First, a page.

Newsweek magazine said the FBI is concerned that the extremist group, al-Shabab (a spokesman for the group is shown below in December promising more attacks in Mogadishu) , might create "sleeper cells" in the United States.
"There is always a concern about spillover, bleed-out, call it what you will," an unnamed U.S. official tracking the case told the Los Angeles Times. "Especially if they were to return on a U.S. passport."
Sheik Abdirahman Ahmed of the mosque denied to Newsweek that any Somalia fighters have lectured at his mosque.
"No one knows for sure who recruited them," the Times quotes Abdisalam Adam, an educator who heads the Dar al-Hijrah Islamic Center in Minneapolis. "But they obviously did not wake up one morning and decide to go."
The photo at the top of the page is not identified as to who, what or where. I assume it is not Riverside Towers. Does it not then foster the idea that is still but a 'rumor' in relation to what happened to the youth who disappeared...innocent until proven guilty may be a wiser way to present the story...photos included...or at least apppropriately identified?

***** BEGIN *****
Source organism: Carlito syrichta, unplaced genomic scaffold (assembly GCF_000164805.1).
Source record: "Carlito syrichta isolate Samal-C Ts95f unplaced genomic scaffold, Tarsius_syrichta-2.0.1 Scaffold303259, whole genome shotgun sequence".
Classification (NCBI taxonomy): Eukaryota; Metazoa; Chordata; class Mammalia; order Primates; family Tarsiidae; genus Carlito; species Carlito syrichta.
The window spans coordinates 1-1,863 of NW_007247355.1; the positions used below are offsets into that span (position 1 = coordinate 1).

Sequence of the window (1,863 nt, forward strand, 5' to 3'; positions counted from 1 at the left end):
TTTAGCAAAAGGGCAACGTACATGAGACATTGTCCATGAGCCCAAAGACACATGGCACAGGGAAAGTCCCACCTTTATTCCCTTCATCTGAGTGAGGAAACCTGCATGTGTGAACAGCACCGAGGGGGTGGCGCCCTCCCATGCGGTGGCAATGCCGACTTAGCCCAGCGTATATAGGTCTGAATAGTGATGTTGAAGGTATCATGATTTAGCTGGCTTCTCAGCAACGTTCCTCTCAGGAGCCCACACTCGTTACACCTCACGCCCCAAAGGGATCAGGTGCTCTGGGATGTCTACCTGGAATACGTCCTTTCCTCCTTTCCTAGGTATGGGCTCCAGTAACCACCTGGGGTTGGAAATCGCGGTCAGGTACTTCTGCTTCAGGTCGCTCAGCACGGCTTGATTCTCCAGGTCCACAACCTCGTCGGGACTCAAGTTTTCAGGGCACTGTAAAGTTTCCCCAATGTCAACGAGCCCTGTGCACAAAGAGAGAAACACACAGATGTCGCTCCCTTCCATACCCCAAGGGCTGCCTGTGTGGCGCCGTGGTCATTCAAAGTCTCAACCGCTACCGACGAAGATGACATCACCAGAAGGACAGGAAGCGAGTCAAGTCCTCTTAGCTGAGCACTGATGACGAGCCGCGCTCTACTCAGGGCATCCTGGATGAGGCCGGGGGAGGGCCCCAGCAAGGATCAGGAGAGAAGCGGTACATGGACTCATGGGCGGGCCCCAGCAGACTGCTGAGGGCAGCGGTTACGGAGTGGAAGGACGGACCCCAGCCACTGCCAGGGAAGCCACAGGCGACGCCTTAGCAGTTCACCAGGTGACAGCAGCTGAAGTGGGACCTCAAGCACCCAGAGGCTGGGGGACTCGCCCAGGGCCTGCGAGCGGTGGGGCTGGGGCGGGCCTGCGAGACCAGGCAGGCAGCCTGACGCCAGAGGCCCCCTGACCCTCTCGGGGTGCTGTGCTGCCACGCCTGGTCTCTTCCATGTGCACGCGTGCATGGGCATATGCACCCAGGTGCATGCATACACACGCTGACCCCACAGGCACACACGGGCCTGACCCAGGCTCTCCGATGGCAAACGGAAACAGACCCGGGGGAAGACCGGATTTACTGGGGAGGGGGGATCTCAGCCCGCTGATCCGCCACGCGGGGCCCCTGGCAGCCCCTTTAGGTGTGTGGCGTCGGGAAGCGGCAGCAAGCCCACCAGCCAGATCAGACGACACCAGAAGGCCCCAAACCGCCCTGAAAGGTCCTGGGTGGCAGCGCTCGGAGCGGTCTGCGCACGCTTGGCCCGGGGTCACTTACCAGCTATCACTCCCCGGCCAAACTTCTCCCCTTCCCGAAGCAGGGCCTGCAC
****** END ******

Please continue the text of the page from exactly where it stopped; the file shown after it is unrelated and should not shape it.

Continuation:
If you read the article, you'll find the identification of the photo.
The question isn't so much what happened to the youth, the question is HOW it happened.
After my first cup of morning coffee I reread the article and yes at the bottom of the article the photo is belatedly identified...however, the photo still suggests more than has yet been determined of the fate of the boys and I find - with all the photos from the original article showing the Mpls. community in all its normal community happenings - the photo used is initially misleading.
We live in a time of quick rumors and conclusions; blogging half-truths before they are proved...and it is so easy to condemn a community of citizens who don't look like cookie-cutter copies of many of the rest of us, with a story of a few of its youth and that story poorly illustrated by a deceptive photo involving a storyline yet not established by the media.
Hate thrives on misconceptions and it's easy for many to accept and label a whole Somali community for what is or may be the tragic loss of a few for whatever yet to be determined reasons...that is my point hopefully now clarified?